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'Tis well—'tis more—'tis nobly done ;

Thy recompense, by far
I'd choose, than jewelled sceptre won

By emperor or czar.
Yet, angel, or whate'er thou art,

Thy gaze turn thou on him,
For whom this world hath little part,

Whose hope beyond, is dim.
For fell remorse is his, and fast

The serpent hath him bound; With gripe of death, its folds are cast

His inmost soul around.

He bathed his boyhood in the cup,

In poison quenched his prime; Its fires have drunk existence up,

And now he “bides his time.”

There are fond ones to share his wo,

He will not sink alone;
His spirit's lease is linked unto

Jehovah's moveless throne.

And him-eternity's proud heir

Shouldst thou, for aye, pass by,
And leave in all his still despair

A castaway, to die?
O strive till longer that dark way

He will not, cannot tread ;
But walks forth into cheerful day,

The living from the dead.

MRS.
AR-

We saw thee in thy gladness,

When peace sat on thy brow; The solacer of sadness,

The faithful friend wast thou. To thee, in bounteous measure,

The things below, to love, Were given, and yet thy treasure

Was fondly laid above.

We saw thee test the power

Of confidence divine;
To charm life's chequered hour

With gentleness, was thine.
And still, 'twas thy endeavour

To take the lowly seat, And sit with Mary, ever

At thy Redeemer's feet.

We stood where thou wert lying

In suffering, and so deep That holy calm, that dying

Was seemingly to sleep, To sleep? Oh no! the portal

Thus gently rent awayThou unto life immortal

Wokest then in perfect day,

We knew that while were glooming

O'er thee, the shades of night,

Thou sawost in vision blooming;

The fields of living light. We deemed so sweetly given

Was thine to cheer the heart, • Farewell! we meet in heaven'

'Twas little pain to part. The grave hath closed around thee,

And hidden what was fair; But yesterday, upon thee

We wept, and left thee there. Left! No! the grave holds never

What we have loyed in thee, The spirit that forever

Searcheth eternity.
Farewell! farewell! in glory,

-With thee for aye begun-
If thought of earth's brief story

Yet lingers, blessed one-
Is't not the sometime glancing,

The watch at gates of gold, That these in bliss entrancing,

Thy loved, thou may'st behold?

THE BLIND.

Pity the Blind!-what is his lot

Whose all of life's a wasting dreamTo whom the pleasant earth's a blot,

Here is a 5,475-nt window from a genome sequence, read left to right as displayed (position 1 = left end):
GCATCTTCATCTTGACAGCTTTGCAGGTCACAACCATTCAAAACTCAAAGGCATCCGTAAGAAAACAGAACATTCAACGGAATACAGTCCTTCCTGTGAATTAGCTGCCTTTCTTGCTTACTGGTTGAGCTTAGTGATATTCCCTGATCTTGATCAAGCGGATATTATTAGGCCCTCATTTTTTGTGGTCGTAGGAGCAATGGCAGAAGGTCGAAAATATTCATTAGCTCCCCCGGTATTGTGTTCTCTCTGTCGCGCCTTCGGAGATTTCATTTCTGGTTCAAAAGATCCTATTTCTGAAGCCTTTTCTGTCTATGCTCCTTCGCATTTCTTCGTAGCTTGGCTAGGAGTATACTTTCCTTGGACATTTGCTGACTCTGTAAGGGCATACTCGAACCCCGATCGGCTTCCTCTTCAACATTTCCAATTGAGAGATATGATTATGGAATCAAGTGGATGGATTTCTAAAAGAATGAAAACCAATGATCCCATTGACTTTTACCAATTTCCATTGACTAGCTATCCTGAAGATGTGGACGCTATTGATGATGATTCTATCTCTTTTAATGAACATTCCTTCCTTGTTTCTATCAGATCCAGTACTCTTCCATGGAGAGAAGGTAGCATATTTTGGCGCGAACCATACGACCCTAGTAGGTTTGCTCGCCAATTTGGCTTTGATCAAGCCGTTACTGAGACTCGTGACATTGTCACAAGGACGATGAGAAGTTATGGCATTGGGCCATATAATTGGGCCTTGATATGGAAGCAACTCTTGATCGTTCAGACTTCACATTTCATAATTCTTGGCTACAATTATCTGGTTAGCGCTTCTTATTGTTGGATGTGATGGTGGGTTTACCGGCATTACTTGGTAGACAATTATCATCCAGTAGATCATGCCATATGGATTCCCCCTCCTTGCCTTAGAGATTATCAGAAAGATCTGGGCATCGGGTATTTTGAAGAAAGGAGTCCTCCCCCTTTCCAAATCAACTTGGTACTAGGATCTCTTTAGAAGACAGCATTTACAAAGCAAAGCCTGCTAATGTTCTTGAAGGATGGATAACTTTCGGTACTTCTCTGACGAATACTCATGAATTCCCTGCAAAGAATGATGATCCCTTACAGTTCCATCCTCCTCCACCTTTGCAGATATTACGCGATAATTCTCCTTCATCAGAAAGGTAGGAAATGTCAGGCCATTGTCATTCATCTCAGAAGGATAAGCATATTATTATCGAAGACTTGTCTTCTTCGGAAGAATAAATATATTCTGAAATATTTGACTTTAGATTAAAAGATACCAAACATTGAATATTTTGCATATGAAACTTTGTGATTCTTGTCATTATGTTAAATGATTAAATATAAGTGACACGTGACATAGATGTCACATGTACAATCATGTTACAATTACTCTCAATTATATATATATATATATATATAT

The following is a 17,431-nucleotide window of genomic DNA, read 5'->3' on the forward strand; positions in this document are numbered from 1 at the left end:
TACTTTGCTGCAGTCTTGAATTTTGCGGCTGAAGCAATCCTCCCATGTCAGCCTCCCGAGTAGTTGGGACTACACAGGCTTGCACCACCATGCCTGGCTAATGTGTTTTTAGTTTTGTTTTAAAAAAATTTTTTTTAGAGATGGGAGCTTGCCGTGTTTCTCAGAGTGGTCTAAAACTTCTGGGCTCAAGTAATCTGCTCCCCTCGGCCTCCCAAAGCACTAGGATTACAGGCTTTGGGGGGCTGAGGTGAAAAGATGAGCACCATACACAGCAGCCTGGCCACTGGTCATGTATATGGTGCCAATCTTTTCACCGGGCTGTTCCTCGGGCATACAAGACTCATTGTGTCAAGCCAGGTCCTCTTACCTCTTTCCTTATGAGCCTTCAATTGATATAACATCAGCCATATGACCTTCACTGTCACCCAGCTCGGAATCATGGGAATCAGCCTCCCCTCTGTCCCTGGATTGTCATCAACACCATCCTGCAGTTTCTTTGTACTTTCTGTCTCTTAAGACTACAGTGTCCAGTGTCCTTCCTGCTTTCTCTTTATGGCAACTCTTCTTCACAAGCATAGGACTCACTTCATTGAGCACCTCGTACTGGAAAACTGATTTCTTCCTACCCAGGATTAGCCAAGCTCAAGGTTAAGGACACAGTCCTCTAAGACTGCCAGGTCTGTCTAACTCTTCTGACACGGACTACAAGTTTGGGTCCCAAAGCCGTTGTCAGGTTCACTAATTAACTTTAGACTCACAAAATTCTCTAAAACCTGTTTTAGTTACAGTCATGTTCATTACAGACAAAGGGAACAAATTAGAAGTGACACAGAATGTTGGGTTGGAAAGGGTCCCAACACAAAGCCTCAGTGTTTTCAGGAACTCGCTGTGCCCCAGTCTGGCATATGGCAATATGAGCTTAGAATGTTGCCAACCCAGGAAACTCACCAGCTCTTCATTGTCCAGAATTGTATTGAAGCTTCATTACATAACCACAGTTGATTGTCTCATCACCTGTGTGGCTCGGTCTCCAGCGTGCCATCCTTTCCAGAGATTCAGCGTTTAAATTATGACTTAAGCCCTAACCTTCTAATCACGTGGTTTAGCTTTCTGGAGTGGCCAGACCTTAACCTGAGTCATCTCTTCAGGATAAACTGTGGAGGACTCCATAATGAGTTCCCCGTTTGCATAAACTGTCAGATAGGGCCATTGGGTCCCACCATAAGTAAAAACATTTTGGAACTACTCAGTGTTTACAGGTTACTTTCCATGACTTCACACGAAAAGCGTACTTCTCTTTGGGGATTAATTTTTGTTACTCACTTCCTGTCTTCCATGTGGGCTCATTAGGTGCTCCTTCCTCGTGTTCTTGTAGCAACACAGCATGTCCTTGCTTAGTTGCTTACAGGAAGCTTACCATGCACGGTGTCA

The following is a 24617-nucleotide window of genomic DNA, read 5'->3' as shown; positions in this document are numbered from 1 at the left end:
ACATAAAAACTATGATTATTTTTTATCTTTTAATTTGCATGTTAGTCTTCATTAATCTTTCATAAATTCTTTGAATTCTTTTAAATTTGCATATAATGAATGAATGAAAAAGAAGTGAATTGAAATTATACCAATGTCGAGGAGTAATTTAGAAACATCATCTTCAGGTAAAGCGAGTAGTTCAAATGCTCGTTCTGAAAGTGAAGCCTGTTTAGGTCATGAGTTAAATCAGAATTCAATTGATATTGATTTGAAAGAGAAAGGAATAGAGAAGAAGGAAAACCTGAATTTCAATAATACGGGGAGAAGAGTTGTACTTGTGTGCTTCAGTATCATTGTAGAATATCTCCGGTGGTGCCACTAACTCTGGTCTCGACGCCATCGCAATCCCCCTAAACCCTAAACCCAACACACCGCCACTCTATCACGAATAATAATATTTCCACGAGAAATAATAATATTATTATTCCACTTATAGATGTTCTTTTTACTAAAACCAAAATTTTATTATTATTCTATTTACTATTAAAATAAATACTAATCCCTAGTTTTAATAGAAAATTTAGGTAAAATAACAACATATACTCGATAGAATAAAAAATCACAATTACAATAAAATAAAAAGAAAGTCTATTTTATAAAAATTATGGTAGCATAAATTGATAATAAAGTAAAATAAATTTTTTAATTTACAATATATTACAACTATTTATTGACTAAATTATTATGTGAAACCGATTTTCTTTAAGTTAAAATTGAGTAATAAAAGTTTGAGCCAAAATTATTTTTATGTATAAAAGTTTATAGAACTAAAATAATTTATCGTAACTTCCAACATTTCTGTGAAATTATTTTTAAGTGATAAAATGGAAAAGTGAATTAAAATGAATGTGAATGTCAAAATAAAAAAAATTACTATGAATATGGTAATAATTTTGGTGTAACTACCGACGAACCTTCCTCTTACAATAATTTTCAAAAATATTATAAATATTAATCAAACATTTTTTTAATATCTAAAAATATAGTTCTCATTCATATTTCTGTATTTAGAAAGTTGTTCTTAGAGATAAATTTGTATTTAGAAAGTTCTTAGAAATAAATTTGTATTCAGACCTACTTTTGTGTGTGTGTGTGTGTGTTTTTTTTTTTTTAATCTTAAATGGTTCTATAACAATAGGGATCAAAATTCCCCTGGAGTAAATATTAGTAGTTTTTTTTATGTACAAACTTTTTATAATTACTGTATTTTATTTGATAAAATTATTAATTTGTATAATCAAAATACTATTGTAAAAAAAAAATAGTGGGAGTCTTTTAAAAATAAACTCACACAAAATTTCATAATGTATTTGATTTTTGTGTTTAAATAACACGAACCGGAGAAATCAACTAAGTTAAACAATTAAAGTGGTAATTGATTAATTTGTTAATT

To whom the skies a mockery seem.

Whose eye in gladness never met

In infancy, a mother's eye;
Nor mother's smile that none forget,

Nor mother's tear, when ills were nigh. Pity the Blind!—who, not without

Some vision of a world of bliss, Is in his secret grief shut out

From all the kindly joys of this. Who ne'er above, may trace the hand

That curtained out that starry hall, Nor mark below, on sea and land,

The skill that formed and fosters all.

Joy for the Blind! for unto him

Has knowledge her pure ray revealed; And intellect, that long lay dim,

To life and light is now unsealed. And cheerfully his gladdened eye

Looks o’er the broad expanse afar; The uncertain hope that vexed his sky

Has trembled out a lovely star. Joy for the Blind!—the favoured Blind!

Who revels in discovered store, And gazes with the eyes of mind

On beauty dimly known before. 0 Thou, that once did'st chase the night

From the blind men that cried to thee, Here art thou loftier in thy might,

For mind and soul are bid to see.

THE CHILDREN'S CHURCH.

I've worshipped where the mighty kneel

Before the Mightiest in prayer; And with the noble organ's peal

My mingling hymn has risen there.

I've met where “two or three” have met

Before the throne in tears to lie; Nor would my soul that hour forget,

When in communion God passed by.

Yet higher privilege for me,

I covet not to be revealed, Than a glad worshipper to be

Where children have in beauty kneeled.

To mingle mine with their pure prayers

When they like infant cherubs bend: To join my voice and heart with theirs

In anthems to our heavenly friend.

That melody! it knows not art,

That simple prayer! I feel 'tis true; In Jesus, children have a part,

'Tis theirs to love and worship too.

And there, before the eternal throne,

Censers to such dear ones are given; Their lisping harps of silver tone

Ring sweetest ’mid the choirs of heaven.

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